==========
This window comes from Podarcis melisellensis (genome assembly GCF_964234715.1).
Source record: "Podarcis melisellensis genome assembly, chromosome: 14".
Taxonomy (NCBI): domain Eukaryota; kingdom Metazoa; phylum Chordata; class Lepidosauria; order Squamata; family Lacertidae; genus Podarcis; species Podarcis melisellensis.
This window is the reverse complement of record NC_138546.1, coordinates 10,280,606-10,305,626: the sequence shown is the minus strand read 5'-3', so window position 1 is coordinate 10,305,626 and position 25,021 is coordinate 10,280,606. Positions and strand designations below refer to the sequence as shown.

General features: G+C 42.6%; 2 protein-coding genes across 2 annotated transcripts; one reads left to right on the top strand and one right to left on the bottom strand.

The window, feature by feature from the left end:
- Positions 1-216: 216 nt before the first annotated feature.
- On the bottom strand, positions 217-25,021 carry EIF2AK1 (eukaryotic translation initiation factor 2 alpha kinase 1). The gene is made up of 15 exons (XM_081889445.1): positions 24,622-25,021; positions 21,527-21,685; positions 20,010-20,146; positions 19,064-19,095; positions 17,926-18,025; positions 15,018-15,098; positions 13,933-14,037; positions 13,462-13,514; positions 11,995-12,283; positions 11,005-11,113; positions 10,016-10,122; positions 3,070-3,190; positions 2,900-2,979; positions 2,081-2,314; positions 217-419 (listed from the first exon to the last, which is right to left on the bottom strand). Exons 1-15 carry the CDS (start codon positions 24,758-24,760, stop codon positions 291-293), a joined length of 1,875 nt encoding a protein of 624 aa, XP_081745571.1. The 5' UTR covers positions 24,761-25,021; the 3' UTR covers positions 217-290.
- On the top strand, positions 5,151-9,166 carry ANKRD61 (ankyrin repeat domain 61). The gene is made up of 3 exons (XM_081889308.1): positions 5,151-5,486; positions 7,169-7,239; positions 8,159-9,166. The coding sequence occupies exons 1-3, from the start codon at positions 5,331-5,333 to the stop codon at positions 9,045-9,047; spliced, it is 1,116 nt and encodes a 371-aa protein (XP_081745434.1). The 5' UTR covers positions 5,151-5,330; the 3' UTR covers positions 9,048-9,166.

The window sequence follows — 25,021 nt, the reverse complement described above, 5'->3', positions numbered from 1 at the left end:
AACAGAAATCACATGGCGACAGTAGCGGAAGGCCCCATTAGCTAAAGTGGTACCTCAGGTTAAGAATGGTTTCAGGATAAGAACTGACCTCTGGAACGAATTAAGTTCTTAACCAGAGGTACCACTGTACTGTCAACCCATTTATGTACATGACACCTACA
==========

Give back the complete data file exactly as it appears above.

This window comes from Podarcis melisellensis (genome assembly GCF_964234715.1).
Source record: "Podarcis melisellensis genome assembly, chromosome: 14".
Taxonomy (NCBI): domain Eukaryota; kingdom Metazoa; phylum Chordata; class Lepidosauria; order Squamata; family Lacertidae; genus Podarcis; species Podarcis melisellensis.
This window is the reverse complement of record NC_138546.1, coordinates 10,280,606-10,305,626: the sequence shown is the minus strand read 5'-3', so window position 1 is coordinate 10,305,626 and position 25,021 is coordinate 10,280,606. Positions and strand designations below refer to the sequence as shown.

General features: G+C 42.6%; 2 protein-coding genes across 2 annotated transcripts; one reads left to right on the top strand and one right to left on the bottom strand.

The window, feature by feature from the left end:
- Positions 1-216: 216 nt before the first annotated feature.
- On the bottom strand, positions 217-25,021 carry EIF2AK1 (eukaryotic translation initiation factor 2 alpha kinase 1). The gene is made up of 15 exons (XM_081889445.1): positions 24,622-25,021; positions 21,527-21,685; positions 20,010-20,146; positions 19,064-19,095; positions 17,926-18,025; positions 15,018-15,098; positions 13,933-14,037; positions 13,462-13,514; positions 11,995-12,283; positions 11,005-11,113; positions 10,016-10,122; positions 3,070-3,190; positions 2,900-2,979; positions 2,081-2,314; positions 217-419 (listed from the first exon to the last, which is right to left on the bottom strand). Exons 1-15 carry the CDS (start codon positions 24,758-24,760, stop codon positions 291-293), a joined length of 1,875 nt encoding a protein of 624 aa, XP_081745571.1. The 5' UTR covers positions 24,761-25,021; the 3' UTR covers positions 217-290.
- On the top strand, positions 5,151-9,166 carry ANKRD61 (ankyrin repeat domain 61). The gene is made up of 3 exons (XM_081889308.1): positions 5,151-5,486; positions 7,169-7,239; positions 8,159-9,166. The coding sequence occupies exons 1-3, from the start codon at positions 5,331-5,333 to the stop codon at positions 9,045-9,047; spliced, it is 1,116 nt and encodes a 371-aa protein (XP_081745434.1). The 5' UTR covers positions 5,151-5,330; the 3' UTR covers positions 9,048-9,166.

The window sequence follows — 25,021 nt, the reverse complement described above, 5'->3', positions numbered from 1 at the left end:
AACAGAAATCACATGGCGACAGTAGCGGAAGGCCCCATTAGCTAAAGTGGTACCTCAGGTTAAGAATGGTTTCAGGATAAGAACTGACCTCTGGAACGAATTAAGTTCTTAACCAGAGGTACCACTGTACTGTCAACCCATTTATGTACATGACACCTACA